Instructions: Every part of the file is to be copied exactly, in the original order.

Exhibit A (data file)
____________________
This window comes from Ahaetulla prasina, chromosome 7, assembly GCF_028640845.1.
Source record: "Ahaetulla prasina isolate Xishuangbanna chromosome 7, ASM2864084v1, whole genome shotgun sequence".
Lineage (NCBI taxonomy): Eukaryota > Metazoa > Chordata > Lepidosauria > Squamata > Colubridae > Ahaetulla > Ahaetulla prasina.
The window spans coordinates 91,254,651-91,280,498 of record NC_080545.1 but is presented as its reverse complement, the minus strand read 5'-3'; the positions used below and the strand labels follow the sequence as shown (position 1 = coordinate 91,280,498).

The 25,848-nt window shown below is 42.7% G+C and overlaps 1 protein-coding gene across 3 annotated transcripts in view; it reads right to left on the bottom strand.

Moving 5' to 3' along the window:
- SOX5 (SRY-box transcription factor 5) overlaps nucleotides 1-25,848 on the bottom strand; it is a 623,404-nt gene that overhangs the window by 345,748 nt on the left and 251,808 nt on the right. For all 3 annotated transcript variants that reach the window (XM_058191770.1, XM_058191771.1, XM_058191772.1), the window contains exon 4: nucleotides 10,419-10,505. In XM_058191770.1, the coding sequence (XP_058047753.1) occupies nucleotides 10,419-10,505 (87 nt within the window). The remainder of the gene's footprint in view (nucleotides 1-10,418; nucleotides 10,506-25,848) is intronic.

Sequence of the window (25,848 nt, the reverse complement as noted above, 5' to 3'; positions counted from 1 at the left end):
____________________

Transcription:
This window comes from Ahaetulla prasina, chromosome 7, assembly GCF_028640845.1.
Source record: "Ahaetulla prasina isolate Xishuangbanna chromosome 7, ASM2864084v1, whole genome shotgun sequence".
Lineage (NCBI taxonomy): Eukaryota > Metazoa > Chordata > Lepidosauria > Squamata > Colubridae > Ahaetulla > Ahaetulla prasina.
The window spans coordinates 91,254,651-91,280,498 of record NC_080545.1 but is presented as its reverse complement, the minus strand read 5'-3'; the positions used below and the strand labels follow the sequence as shown (position 1 = coordinate 91,280,498).

The 25,848-nt window shown below is 42.7% G+C and overlaps 1 protein-coding gene across 3 annotated transcripts in view; it reads right to left on the bottom strand.

Moving 5' to 3' along the window:
- SOX5 (SRY-box transcription factor 5) overlaps nucleotides 1-25,848 on the bottom strand; it is a 623,404-nt gene that overhangs the window by 345,748 nt on the left and 251,808 nt on the right. For all 3 annotated transcript variants that reach the window (XM_058191770.1, XM_058191771.1, XM_058191772.1), the window contains exon 4: nucleotides 10,419-10,505. In XM_058191770.1, the coding sequence (XP_058047753.1) occupies nucleotides 10,419-10,505 (87 nt within the window). The remainder of the gene's footprint in view (nucleotides 1-10,418; nucleotides 10,506-25,848) is intronic.

Sequence of the window (25,848 nt, the reverse complement as noted above, 5' to 3'; positions counted from 1 at the left end):